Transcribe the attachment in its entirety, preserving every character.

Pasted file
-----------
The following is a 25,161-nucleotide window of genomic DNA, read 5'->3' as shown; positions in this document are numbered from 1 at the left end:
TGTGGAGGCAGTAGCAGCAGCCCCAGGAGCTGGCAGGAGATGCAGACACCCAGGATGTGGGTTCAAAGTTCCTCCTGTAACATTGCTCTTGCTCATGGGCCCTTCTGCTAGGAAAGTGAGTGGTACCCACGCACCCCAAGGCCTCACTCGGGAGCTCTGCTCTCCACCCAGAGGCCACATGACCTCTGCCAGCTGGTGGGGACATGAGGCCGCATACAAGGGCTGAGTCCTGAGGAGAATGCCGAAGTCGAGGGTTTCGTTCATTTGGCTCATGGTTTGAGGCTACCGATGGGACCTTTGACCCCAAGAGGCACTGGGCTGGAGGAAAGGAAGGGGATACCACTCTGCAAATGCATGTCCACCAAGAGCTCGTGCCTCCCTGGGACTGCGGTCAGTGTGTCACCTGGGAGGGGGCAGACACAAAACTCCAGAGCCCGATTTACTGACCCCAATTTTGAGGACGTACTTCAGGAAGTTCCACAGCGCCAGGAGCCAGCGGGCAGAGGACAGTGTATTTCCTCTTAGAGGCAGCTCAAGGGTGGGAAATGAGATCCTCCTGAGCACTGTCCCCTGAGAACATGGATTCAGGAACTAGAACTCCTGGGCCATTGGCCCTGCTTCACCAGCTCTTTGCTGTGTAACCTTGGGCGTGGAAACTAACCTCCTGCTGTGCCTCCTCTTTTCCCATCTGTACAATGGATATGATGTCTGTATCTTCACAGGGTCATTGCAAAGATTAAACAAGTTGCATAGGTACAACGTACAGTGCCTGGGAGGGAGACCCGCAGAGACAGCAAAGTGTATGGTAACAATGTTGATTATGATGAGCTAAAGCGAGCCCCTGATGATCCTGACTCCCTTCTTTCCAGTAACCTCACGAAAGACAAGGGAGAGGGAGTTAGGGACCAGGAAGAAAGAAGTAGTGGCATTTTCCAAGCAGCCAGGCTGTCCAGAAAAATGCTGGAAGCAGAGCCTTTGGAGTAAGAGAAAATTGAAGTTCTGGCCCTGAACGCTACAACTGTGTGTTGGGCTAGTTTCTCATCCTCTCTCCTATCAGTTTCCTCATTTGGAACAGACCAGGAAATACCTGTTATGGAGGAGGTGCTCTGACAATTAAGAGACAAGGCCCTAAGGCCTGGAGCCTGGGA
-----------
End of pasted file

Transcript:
The following is a 25,161-nucleotide window of genomic DNA, read 5'->3' as shown; positions in this document are numbered from 1 at the left end:
TGTGGAGGCAGTAGCAGCAGCCCCAGGAGCTGGCAGGAGATGCAGACACCCAGGATGTGGGTTCAAAGTTCCTCCTGTAACATTGCTCTTGCTCATGGGCCCTTCTGCTAGGAAAGTGAGTGGTACCCACGCACCCCAAGGCCTCACTCGGGAGCTCTGCTCTCCACCCAGAGGCCACATGACCTCTGCCAGCTGGTGGGGACATGAGGCCGCATACAAGGGCTGAGTCCTGAGGAGAATGCCGAAGTCGAGGGTTTCGTTCATTTGGCTCATGGTTTGAGGCTACCGATGGGACCTTTGACCCCAAGAGGCACTGGGCTGGAGGAAAGGAAGGGGATACCACTCTGCAAATGCATGTCCACCAAGAGCTCGTGCCTCCCTGGGACTGCGGTCAGTGTGTCACCTGGGAGGGGGCAGACACAAAACTCCAGAGCCCGATTTACTGACCCCAATTTTGAGGACGTACTTCAGGAAGTTCCACAGCGCCAGGAGCCAGCGGGCAGAGGACAGTGTATTTCCTCTTAGAGGCAGCTCAAGGGTGGGAAATGAGATCCTCCTGAGCACTGTCCCCTGAGAACATGGATTCAGGAACTAGAACTCCTGGGCCATTGGCCCTGCTTCACCAGCTCTTTGCTGTGTAACCTTGGGCGTGGAAACTAACCTCCTGCTGTGCCTCCTCTTTTCCCATCTGTACAATGGATATGATGTCTGTATCTTCACAGGGTCATTGCAAAGATTAAACAAGTTGCATAGGTACAACGTACAGTGCCTGGGAGGGAGACCCGCAGAGACAGCAAAGTGTATGGTAACAATGTTGATTATGATGAGCTAAAGCGAGCCCCTGATGATCCTGACTCCCTTCTTTCCAGTAACCTCACGAAAGACAAGGGAGAGGGAGTTAGGGACCAGGAAGAAAGAAGTAGTGGCATTTTCCAAGCAGCCAGGCTGTCCAGAAAAATGCTGGAAGCAGAGCCTTTGGAGTAAGAGAAAATTGAAGTTCTGGCCCTGAACGCTACAACTGTGTGTTGGGCTAGTTTCTCATCCTCTCTCCTATCAGTTTCCTCATTTGGAACAGACCAGGAAATACCTGTTATGGAGGAGGTGCTCTGACAATTAAGAGACAAGGCCCTAAGGCCTGGAGCCTGGGA